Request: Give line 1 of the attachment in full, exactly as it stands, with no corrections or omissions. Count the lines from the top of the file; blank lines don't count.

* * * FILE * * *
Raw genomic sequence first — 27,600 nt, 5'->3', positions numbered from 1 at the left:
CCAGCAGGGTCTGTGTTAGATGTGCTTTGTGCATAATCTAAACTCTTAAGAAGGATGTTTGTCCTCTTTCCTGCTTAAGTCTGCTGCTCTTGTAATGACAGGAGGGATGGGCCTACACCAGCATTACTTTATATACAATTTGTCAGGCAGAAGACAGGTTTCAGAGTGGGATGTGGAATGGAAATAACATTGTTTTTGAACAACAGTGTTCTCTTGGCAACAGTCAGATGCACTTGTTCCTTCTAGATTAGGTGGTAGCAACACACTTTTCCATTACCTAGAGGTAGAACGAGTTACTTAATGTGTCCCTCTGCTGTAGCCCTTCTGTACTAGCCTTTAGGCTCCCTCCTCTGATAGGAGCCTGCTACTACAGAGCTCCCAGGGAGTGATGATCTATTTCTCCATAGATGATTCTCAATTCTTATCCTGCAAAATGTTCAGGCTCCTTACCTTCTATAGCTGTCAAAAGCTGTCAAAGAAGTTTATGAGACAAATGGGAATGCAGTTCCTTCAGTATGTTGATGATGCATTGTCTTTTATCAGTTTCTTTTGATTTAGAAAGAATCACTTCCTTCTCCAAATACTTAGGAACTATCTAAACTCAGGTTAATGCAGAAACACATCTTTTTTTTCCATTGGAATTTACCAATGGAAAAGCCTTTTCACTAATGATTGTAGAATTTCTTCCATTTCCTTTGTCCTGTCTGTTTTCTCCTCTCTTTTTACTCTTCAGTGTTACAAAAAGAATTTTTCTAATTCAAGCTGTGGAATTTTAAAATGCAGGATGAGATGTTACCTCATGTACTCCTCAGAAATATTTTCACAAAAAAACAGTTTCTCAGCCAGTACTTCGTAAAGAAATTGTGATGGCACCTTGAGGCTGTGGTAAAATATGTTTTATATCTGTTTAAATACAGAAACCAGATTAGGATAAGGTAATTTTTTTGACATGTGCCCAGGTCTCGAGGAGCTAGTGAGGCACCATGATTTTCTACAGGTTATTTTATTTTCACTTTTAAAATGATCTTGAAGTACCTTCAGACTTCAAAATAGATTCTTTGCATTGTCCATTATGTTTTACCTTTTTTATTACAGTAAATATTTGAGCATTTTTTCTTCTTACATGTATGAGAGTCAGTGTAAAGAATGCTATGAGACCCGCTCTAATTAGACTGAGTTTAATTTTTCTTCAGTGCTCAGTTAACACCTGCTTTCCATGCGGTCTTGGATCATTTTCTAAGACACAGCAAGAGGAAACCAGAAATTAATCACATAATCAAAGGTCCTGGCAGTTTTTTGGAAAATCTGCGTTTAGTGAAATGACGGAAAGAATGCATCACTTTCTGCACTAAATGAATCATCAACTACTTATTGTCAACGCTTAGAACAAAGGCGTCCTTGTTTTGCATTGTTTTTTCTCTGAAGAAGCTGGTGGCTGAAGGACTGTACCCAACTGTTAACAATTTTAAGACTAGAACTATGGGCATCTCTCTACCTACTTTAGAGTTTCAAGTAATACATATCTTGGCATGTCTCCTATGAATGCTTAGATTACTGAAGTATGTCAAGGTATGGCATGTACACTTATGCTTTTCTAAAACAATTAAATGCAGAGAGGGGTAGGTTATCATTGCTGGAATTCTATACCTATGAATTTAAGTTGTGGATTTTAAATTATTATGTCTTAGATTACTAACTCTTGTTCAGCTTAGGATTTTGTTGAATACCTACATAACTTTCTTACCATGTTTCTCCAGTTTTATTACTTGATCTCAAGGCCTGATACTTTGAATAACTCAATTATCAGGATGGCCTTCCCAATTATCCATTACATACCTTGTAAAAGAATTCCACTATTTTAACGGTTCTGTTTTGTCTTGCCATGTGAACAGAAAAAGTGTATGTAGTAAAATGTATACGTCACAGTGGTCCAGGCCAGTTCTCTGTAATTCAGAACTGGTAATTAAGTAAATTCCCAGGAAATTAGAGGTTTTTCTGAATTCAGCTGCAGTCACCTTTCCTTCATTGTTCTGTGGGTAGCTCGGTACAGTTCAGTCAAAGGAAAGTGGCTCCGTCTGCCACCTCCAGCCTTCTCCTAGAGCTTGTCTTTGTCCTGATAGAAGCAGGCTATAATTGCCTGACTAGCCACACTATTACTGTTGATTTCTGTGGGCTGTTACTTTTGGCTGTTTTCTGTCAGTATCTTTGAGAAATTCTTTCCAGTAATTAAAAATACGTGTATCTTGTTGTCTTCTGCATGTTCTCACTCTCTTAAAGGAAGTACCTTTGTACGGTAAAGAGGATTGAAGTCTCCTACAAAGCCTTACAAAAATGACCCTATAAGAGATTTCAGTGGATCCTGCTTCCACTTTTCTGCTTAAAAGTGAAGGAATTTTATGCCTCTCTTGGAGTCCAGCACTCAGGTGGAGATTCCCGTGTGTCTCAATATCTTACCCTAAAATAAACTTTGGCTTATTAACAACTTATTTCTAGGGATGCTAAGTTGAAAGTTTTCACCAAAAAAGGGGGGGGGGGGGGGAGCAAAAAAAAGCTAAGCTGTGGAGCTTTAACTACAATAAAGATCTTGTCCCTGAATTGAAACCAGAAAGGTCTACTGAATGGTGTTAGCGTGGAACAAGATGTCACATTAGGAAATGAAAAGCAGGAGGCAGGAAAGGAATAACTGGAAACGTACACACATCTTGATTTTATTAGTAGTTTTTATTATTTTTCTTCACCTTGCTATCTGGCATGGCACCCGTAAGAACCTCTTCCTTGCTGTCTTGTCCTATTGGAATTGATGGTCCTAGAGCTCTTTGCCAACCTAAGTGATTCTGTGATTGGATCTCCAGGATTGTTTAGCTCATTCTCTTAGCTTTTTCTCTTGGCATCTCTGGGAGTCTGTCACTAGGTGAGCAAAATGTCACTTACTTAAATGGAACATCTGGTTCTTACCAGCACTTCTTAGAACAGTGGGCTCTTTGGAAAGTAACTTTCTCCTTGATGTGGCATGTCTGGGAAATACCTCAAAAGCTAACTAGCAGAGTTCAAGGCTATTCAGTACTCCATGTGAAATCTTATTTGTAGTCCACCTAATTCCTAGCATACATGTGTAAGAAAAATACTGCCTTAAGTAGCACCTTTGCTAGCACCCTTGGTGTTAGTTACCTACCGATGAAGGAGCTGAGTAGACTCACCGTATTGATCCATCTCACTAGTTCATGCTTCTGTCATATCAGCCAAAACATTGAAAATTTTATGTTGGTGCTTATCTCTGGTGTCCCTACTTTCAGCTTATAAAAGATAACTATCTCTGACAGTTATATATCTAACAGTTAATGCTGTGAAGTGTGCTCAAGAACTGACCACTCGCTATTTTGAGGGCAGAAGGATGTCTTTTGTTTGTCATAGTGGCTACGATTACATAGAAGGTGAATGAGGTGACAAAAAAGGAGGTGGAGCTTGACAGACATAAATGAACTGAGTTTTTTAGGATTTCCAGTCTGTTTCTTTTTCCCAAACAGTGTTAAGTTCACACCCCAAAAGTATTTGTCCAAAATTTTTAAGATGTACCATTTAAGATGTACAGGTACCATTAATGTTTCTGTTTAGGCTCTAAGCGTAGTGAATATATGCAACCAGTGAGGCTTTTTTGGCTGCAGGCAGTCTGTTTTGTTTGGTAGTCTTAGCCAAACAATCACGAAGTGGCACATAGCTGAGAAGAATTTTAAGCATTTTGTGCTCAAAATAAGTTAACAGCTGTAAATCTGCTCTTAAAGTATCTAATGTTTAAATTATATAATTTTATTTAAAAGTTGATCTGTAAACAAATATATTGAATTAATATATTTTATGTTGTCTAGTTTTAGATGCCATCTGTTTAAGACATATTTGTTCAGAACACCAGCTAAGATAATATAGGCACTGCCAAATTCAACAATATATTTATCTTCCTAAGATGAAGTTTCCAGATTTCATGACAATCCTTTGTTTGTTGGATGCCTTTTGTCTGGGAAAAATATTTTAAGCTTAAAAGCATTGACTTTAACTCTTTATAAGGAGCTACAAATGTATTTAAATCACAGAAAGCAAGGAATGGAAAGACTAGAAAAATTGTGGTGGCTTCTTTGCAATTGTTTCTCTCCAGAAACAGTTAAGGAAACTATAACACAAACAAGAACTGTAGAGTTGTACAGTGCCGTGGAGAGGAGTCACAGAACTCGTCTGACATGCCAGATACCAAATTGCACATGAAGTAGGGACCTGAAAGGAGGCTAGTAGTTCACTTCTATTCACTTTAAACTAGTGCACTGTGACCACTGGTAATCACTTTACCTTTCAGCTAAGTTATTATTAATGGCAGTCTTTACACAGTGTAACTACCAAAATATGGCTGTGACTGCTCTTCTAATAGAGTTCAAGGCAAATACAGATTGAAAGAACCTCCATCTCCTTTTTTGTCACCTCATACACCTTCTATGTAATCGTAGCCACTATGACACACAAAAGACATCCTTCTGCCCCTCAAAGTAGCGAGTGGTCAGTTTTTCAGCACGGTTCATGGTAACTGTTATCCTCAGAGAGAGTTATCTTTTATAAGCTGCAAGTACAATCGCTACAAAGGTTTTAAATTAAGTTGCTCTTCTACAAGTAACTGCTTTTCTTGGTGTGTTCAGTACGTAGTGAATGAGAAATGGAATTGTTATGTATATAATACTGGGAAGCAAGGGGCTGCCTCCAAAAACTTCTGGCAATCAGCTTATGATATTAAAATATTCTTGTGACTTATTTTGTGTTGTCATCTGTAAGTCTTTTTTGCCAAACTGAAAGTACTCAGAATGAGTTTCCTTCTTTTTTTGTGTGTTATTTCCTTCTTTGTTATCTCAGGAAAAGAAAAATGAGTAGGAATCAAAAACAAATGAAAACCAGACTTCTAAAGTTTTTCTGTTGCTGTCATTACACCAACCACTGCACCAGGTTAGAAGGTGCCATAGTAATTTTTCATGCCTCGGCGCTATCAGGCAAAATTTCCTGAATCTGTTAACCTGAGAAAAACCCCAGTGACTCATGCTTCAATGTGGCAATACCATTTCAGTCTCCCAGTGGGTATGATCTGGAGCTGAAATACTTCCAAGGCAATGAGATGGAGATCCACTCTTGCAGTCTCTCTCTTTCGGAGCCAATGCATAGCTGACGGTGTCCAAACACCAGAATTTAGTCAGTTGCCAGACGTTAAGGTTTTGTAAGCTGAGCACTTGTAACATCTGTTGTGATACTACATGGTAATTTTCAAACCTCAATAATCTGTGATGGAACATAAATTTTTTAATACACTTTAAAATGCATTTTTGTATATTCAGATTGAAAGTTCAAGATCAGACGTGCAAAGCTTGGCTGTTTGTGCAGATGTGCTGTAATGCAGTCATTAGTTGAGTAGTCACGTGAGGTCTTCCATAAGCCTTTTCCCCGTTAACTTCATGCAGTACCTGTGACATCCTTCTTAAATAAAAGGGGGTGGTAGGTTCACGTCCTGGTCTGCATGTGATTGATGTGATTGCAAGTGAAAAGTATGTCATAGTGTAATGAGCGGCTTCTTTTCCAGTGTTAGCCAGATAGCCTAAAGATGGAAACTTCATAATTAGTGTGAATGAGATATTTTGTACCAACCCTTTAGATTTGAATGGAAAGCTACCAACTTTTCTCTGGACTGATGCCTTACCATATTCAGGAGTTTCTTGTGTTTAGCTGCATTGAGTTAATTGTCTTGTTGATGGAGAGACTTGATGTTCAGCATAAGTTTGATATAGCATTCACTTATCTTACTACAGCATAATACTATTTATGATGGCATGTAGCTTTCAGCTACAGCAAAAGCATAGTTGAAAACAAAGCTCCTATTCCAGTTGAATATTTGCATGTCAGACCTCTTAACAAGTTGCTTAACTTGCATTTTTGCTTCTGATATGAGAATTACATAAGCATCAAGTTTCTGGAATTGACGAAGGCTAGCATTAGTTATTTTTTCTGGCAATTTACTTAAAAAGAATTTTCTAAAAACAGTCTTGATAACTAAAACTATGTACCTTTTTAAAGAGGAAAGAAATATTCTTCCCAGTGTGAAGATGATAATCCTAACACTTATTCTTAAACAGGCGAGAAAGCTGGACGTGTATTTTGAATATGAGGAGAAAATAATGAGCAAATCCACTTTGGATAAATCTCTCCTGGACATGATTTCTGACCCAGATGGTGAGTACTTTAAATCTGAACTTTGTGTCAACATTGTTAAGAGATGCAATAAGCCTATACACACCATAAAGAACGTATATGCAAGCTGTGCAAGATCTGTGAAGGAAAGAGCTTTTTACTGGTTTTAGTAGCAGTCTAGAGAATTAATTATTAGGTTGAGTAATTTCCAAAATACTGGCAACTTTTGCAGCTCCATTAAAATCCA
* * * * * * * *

Raw genomic sequence first — 27,600 nt, 5'->3', positions numbered from 1 at the left: